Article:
Truly, if anything could be said about Braid and their influence on the world of Emo music it could be said that it added a much-needed darker element to the often-weepy genre of poppy rock music. Most if not all songs put out by a band in the genre would linger endlessly on the loss of a girlfriend or a significant other and the torment caused by such a tragedy. Sob songs of remorse and betrayal litter the battlefield of this openly criticized and underground subculture of music.
Then Bob Nanna came along, and with him he brought the torrent of change and the gift of influence. Soulful and depressed bands such as the Get Up Kids or Sunny Day Real Estate would describe the morning of a breakup with a longtime relationship, Braid on the other hand would describe the revenge and disgust to be had from it.
It was a shock, a kick and it was a darker presentation of Emo with a sharp tinge of edge to it, which often brought as many critics as it did supporters. No acoustics or simple vocal solo songs could be found in their work, which was simply a barrage of sounds and hardcore rock music which linked into each different note of music and clashed with each lyric or spoken vocal. Now, in the wake of the breakup of Braid we have many numerous artists, each with changed opinions and styles of performing because of Braid's work in the Emo world. Saves the Day itself often describes violent and hasty actions to the hurtful emotions felt from everyday life, while Reggie and the Full Effect has a sarcastic and mocking lyrical style. All of this is the result from the changes that were brought about.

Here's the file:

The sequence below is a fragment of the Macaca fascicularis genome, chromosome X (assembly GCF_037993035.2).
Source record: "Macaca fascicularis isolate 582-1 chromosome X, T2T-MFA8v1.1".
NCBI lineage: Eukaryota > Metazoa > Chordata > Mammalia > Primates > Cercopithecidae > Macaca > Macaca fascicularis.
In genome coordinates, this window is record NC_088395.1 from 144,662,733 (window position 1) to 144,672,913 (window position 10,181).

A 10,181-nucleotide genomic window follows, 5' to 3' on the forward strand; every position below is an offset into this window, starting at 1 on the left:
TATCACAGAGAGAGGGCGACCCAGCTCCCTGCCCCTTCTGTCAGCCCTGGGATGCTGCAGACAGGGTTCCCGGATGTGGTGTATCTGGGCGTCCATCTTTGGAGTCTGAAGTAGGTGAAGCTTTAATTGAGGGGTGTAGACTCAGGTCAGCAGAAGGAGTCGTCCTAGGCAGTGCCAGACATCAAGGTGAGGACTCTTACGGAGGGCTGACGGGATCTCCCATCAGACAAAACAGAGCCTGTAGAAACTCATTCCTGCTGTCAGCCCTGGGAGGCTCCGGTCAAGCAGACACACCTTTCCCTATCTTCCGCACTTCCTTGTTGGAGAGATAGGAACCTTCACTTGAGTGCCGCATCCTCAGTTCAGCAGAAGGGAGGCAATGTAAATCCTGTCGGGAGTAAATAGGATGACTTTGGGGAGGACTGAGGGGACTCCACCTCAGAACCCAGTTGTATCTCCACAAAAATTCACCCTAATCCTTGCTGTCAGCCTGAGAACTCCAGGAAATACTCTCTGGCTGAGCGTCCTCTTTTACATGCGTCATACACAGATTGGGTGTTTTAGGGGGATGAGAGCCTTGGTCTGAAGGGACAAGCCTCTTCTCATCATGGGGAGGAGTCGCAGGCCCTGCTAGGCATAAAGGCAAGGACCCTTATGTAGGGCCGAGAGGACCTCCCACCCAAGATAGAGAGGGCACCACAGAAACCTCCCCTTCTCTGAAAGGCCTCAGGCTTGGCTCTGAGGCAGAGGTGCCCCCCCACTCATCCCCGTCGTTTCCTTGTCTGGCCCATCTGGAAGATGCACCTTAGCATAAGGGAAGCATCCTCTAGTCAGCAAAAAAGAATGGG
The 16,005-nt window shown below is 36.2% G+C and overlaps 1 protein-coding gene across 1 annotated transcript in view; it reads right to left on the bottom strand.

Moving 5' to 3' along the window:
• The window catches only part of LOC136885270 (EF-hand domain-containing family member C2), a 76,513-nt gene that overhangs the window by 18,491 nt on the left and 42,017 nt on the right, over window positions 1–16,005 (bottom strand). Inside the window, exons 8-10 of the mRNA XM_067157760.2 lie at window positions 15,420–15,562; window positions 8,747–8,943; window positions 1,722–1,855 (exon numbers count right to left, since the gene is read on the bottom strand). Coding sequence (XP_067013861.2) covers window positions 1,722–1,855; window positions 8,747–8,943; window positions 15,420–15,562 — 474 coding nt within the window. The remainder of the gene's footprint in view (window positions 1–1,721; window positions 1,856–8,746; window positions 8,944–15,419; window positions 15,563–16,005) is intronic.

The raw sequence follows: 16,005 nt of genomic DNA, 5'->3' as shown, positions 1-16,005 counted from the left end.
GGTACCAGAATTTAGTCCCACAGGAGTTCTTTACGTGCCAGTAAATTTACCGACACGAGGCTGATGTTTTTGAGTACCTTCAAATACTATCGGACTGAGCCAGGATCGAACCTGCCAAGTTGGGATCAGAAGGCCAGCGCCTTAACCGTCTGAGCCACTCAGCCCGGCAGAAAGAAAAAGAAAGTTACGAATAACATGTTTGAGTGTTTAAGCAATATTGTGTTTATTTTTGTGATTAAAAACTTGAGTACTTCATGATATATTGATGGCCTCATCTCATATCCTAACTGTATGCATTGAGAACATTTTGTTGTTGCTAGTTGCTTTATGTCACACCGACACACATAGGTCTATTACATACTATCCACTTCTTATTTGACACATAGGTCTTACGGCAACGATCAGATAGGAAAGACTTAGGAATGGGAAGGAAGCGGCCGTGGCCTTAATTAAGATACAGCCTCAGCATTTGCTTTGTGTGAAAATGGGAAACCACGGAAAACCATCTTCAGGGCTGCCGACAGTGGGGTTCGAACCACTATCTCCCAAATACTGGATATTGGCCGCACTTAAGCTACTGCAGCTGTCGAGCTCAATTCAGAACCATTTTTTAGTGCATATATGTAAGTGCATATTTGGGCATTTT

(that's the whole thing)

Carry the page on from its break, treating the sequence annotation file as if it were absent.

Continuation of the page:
Now after a few years without Braid and without the work of Bob Nanna him and his friends return with a new group and a new style of music built upon their older progress in the genre. Hey Mercedes is the offspring of the many years of development and lack of the original superstars of Emo, and its debut album "Everynight Fire Works" is well worth the wait. Consider that even though the style of music behind the artists has changed dramatically, the outcome remains to be the same. It's not as edgy a group as Braid once was; however, Hey Mercedes offers many defining moments in this CD. Brilliant guitar work and sequenced drums blend together to express an array of emotions from anger, to hatred to surprise to sarcasm to plain and simple contempt with a weaving growth and persistence of happiness. Each song is in itself a single entity of composed mastery, never straying from the centered angular guitar work or the buzzing background hum of the combined instruments, always pushing forward the result of a new story or a new predicament. And yet, even though this is an Emo CD it stands as perhaps the most refreshing and constantly listenable piece of work since "Through Being Cool" by Saves the Day. It never drags you down or locks you away in a whirlpool of needless and overwhelming emotions; it picks you up and cues forth-uplifting songs. And through each track, through each lyric, through each guitar plucking you feel just a bit more devious, a bit more daring. This isn't a CD for the coffee shop or rainy day contemplation, this is rock, and this is the action that results from a problem.
Pick it up, you'll never regret it.